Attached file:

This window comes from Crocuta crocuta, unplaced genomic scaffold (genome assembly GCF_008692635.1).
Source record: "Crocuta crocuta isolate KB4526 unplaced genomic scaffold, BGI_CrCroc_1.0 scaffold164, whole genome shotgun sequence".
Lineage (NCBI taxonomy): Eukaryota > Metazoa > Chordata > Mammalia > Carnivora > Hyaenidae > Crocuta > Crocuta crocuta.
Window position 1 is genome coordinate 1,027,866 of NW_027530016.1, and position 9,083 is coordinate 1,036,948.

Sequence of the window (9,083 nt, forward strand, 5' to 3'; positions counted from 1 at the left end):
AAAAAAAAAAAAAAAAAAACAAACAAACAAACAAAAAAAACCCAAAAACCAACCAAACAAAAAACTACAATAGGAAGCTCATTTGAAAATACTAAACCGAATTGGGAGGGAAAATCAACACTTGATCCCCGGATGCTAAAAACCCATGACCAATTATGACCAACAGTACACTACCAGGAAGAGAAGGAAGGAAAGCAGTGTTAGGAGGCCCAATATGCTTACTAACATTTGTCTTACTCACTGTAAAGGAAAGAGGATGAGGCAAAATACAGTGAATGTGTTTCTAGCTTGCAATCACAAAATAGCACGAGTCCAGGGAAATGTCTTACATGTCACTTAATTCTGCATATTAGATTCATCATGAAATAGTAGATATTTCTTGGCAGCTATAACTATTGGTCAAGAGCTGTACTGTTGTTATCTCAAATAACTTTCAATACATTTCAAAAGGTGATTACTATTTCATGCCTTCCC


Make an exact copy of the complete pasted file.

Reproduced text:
This window comes from Crocuta crocuta, unplaced genomic scaffold (genome assembly GCF_008692635.1).
Source record: "Crocuta crocuta isolate KB4526 unplaced genomic scaffold, BGI_CrCroc_1.0 scaffold164, whole genome shotgun sequence".
Lineage (NCBI taxonomy): Eukaryota > Metazoa > Chordata > Mammalia > Carnivora > Hyaenidae > Crocuta > Crocuta crocuta.
Window position 1 is genome coordinate 1,027,866 of NW_027530016.1, and position 9,083 is coordinate 1,036,948.

Sequence of the window (9,083 nt, forward strand, 5' to 3'; positions counted from 1 at the left end):
AAAAAAAAAAAAAAAAAAACAAACAAACAAACAAAAAAAACCCAAAAACCAACCAAACAAAAAACTACAATAGGAAGCTCATTTGAAAATACTAAACCGAATTGGGAGGGAAAATCAACACTTGATCCCCGGATGCTAAAAACCCATGACCAATTATGACCAACAGTACACTACCAGGAAGAGAAGGAAGGAAAGCAGTGTTAGGAGGCCCAATATGCTTACTAACATTTGTCTTACTCACTGTAAAGGAAAGAGGATGAGGCAAAATACAGTGAATGTGTTTCTAGCTTGCAATCACAAAATAGCACGAGTCCAGGGAAATGTCTTACATGTCACTTAATTCTGCATATTAGATTCATCATGAAATAGTAGATATTTCTTGGCAGCTATAACTATTGGTCAAGAGCTGTACTGTTGTTATCTCAAATAACTTTCAATACATTTCAAAAGGTGATTACTATTTCATGCCTTCCC